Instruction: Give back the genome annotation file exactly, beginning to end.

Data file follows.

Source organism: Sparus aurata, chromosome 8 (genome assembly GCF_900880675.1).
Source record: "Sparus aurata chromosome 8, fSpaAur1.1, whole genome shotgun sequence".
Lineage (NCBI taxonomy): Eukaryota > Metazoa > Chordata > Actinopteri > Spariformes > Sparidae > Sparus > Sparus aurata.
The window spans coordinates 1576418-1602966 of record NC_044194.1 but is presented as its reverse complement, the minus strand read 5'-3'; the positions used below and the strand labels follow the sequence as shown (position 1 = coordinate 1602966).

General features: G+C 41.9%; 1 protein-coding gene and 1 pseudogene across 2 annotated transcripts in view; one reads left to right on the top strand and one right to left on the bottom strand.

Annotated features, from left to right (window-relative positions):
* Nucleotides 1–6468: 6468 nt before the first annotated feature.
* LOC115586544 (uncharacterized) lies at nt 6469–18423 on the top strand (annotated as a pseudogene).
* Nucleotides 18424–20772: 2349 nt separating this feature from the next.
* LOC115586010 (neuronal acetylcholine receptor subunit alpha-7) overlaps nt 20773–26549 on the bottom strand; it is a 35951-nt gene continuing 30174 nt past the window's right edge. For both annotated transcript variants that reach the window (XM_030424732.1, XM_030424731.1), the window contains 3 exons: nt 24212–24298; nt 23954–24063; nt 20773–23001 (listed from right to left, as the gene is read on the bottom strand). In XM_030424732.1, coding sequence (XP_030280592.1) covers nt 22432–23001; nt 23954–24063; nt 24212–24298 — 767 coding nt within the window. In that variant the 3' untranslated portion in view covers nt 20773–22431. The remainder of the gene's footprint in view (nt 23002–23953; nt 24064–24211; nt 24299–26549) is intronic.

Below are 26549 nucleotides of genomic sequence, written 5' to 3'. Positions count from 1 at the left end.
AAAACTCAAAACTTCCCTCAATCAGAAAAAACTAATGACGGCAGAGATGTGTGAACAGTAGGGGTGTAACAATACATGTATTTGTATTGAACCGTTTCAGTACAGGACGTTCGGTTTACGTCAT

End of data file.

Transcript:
Source organism: Sparus aurata, chromosome 8 (genome assembly GCF_900880675.1).
Source record: "Sparus aurata chromosome 8, fSpaAur1.1, whole genome shotgun sequence".
Lineage (NCBI taxonomy): Eukaryota > Metazoa > Chordata > Actinopteri > Spariformes > Sparidae > Sparus > Sparus aurata.
The window spans coordinates 1576418-1602966 of record NC_044194.1 but is presented as its reverse complement, the minus strand read 5'-3'; the positions used below and the strand labels follow the sequence as shown (position 1 = coordinate 1602966).

General features: G+C 41.9%; 1 protein-coding gene and 1 pseudogene across 2 annotated transcripts in view; one reads left to right on the top strand and one right to left on the bottom strand.

Annotated features, from left to right (window-relative positions):
* Nucleotides 1–6468: 6468 nt before the first annotated feature.
* LOC115586544 (uncharacterized) lies at nt 6469–18423 on the top strand (annotated as a pseudogene).
* Nucleotides 18424–20772: 2349 nt separating this feature from the next.
* LOC115586010 (neuronal acetylcholine receptor subunit alpha-7) overlaps nt 20773–26549 on the bottom strand; it is a 35951-nt gene continuing 30174 nt past the window's right edge. For both annotated transcript variants that reach the window (XM_030424732.1, XM_030424731.1), the window contains 3 exons: nt 24212–24298; nt 23954–24063; nt 20773–23001 (listed from right to left, as the gene is read on the bottom strand). In XM_030424732.1, coding sequence (XP_030280592.1) covers nt 22432–23001; nt 23954–24063; nt 24212–24298 — 767 coding nt within the window. In that variant the 3' untranslated portion in view covers nt 20773–22431. The remainder of the gene's footprint in view (nt 23002–23953; nt 24064–24211; nt 24299–26549) is intronic.

Below are 26549 nucleotides of genomic sequence, written 5' to 3'. Positions count from 1 at the left end.
AAAACTCAAAACTTCCCTCAATCAGAAAAAACTAATGACGGCAGAGATGTGTGAACAGTAGGGGTGTAACAATACATGTATTTGTATTGAACCGTTTCAGTACAGGACGTTCGGTTTACGTCAT